Though the Mirage 2000 bears a superficial resemblance to the dynasty of Dassault’s “delta-winged” fighters that preceded it, the aircraft featured marked advances over the earlier Mirages in structure, aerodynamics, propulsion, and systems. It represented an ideal modern application of the classic tailless delta configuration.
The Mirage 2000, which would be established as the backbone of the French Air Force while also scoring success in the export market, was designed with CCV technology, including fly-by-wire (FWB) controls that offered instant response to pilot input. The development of the advanced aircraft began in the 1970s, and it was a vast improvement over the previous generation of Dassault warplanes. Its origins could be traced to an in-house Dassault project, the Mirage 1000. When the planned Dassault Avion de Combat Futur (ACF) was canceled, new official specifications were required, and the result was the development of a new interceptor fighter.
It retained the delta wing, which provided considerable lift, low drag, and plenty of internal volume for fuel and avionics. It also featured movable surfaces that could be continuously adjusted to give exactly the required trajectory. The aircraft’s computer-based flight controls also ensure that it was more agile, handled better at low speed, and was able to land at a more manageable velocity.
Powered by an 83.36kN (18,839 pounds) thrust SNECMA M53 turbofan, the prototype made its maiden flight in March 1978. The Mirage 2000C featured a broader-chord tailfin and trailing edge root fairing in its initial production form. In addition, the thrust was boosted to 88.26kN (19,842 pounds) with the use of the new M53-5 engine. The first deliveries of the Dassault Mirage 2000C began in April 1983. In addition to the single-seat fighter model, a two-seat Mirage 2000B conversion trainer was also developed.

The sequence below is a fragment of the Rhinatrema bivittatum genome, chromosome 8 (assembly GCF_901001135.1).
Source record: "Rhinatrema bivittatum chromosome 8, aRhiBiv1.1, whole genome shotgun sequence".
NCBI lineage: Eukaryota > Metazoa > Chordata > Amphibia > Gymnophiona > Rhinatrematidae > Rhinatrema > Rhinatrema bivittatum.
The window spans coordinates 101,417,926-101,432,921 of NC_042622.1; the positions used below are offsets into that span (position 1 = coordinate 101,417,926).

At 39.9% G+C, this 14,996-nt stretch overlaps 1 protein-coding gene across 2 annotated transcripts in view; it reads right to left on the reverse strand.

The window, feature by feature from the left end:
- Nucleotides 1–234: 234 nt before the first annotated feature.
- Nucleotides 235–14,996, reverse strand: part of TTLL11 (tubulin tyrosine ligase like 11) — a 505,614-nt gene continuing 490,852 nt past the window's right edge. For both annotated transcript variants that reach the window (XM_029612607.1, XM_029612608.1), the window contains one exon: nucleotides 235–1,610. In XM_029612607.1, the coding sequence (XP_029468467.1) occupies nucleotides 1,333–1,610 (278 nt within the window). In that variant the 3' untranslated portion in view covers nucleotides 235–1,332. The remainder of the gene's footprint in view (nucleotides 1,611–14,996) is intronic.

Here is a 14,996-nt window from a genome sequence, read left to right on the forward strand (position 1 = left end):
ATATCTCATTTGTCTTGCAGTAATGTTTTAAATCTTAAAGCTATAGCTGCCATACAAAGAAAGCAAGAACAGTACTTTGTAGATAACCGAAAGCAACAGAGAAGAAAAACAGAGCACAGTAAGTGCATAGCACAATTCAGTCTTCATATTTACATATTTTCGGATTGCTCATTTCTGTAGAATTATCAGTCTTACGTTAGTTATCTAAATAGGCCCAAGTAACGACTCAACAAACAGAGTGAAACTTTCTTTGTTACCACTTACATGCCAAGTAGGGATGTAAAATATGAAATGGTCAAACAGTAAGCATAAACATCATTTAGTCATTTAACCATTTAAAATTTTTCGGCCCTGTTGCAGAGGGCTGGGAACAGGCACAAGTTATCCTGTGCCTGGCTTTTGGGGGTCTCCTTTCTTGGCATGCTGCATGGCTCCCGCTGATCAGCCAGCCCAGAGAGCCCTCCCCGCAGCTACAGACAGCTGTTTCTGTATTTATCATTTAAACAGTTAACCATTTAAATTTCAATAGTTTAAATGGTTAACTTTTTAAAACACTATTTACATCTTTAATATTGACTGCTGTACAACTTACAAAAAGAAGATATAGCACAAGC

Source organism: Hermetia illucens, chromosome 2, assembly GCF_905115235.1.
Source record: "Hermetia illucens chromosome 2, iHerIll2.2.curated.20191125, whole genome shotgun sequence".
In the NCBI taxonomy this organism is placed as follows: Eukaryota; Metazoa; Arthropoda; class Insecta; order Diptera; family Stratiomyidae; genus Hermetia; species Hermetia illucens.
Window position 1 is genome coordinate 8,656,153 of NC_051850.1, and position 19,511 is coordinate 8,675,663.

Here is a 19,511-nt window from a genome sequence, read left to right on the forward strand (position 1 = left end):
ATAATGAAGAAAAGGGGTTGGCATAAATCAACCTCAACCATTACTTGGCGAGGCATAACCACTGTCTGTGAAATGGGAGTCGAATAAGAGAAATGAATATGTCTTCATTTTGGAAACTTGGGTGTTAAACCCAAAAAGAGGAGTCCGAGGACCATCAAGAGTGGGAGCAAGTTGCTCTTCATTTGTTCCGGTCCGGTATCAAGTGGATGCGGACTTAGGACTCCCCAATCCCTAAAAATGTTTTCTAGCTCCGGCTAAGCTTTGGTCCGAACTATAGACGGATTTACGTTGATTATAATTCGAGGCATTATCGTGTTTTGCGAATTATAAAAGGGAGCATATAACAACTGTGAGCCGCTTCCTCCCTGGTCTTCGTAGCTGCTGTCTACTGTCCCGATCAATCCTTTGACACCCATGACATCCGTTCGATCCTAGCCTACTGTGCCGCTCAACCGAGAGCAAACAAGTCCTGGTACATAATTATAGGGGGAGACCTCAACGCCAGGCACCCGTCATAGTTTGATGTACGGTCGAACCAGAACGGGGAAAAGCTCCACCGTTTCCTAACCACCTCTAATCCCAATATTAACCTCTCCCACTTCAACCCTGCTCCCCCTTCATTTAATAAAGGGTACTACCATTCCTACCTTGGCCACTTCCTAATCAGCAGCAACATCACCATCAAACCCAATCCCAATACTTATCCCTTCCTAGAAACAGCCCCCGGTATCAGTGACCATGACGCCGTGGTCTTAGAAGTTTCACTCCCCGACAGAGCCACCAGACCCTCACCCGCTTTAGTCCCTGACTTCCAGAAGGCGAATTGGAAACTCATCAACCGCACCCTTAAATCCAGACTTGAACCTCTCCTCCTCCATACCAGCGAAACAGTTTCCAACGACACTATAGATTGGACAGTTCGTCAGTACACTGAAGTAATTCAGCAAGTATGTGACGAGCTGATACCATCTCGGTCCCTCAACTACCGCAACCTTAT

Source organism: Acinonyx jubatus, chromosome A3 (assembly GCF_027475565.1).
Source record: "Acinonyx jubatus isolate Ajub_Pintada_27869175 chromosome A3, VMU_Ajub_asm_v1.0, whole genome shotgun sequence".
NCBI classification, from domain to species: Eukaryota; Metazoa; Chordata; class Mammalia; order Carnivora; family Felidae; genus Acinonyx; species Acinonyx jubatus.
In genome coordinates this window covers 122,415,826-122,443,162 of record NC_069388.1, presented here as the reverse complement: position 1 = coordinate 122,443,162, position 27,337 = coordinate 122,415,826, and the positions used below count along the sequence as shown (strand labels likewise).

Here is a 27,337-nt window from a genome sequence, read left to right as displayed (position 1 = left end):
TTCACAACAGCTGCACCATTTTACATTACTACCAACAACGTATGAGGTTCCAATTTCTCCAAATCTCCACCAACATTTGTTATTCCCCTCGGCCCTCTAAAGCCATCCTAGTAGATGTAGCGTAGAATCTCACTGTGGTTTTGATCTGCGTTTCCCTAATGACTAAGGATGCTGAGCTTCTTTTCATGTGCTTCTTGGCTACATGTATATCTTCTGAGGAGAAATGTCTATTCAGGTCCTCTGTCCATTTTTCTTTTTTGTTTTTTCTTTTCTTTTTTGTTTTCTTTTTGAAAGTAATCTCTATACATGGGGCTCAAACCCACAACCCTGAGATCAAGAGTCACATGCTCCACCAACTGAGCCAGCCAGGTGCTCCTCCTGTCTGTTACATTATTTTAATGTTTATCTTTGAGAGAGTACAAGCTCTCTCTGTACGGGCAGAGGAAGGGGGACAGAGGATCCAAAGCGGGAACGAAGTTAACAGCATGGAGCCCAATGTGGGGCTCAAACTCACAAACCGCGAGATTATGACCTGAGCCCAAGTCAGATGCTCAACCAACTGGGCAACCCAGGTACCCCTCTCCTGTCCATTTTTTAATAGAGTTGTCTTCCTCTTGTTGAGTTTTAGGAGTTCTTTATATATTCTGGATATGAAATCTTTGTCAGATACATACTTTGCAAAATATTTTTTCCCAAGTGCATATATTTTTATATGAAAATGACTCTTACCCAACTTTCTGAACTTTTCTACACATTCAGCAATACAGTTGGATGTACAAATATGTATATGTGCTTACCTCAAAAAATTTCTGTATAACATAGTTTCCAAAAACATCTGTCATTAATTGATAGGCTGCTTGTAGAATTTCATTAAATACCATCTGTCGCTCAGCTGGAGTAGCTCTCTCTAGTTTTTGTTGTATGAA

Nuclear Strike and Ground Attack Versions
In 1979 Dassault had also received a contract to produce two prototype aircraft of a nuclear strike capable model. Based on the 2000B, it eventually became the Mirage 2000N, and featured an airframe that was strengthened for low-level operations, while it was equipped with attack avionics based around the Antilope 5 radar. The primary ωεɑρσռ was the ASMP stand-off nuclear missile. A total of seventy-five Mirage 2000Ns were produced for the French Air Force, and the variant achieved initial operational capability in 1988.
After the end of the Cold ധąɾ, the French Air Force called for a conventional strike aircraft, which led to the development of the Mirage 200D, which was otherwise similar to the 2000C model. It was equipped with a targeting pod – the PDL-CT (Pod de Désignation Laser-Caméra Thermique), which provided thermal imaging designation and the ATLIS day-only systems. Both systems were supplemented by the PDL-CTS fitted with an improved Synergie infrared sensor for a forty-percent increase in image resolution.
Second Generation Mirage 2000
The aircraft has been steadily updated, and the first “second generation” Mirage 2000 was introduced in 1990 as the Mirage 2000-5, an export-optimized multirole combat aircraft. Initially tested as a two-seater, it was subsequently joined by a single-seat model. The main feature of the Mirage 2000-5 was the inclusion of the Thales RDY multi-mode radar, which was further complemented by a modernized cockpit, improved self-defense suite and new MICA air-to-air missiles as well as a variety of guided and unguided air-to-surface ordnance. The export aircraft has been adopted by Taiwan and Qatar, while the line was further advanced with the Mirage 2000-9, which offered additional avionics upgrades and other improvements.
A total of 601 Mirage 2000s in all configurations were produced between 1978 and 2007. The aircraft remains in service with the French Air Force and the nations of India, the UAE, Taiwan, Greece, Egypte, Qatar, and Peru. Now a Senior Editor for 1945, Peter Suciu is a Michigan-based writer who has contributed to more than four dozen magazines, newspapers and websites. He regularly writes about military hardware, and is the author of several books on military headgear including A Gallery of Military Headdress, which is available on Amazon.com. Peter is also a Contributing Writer for Forbes.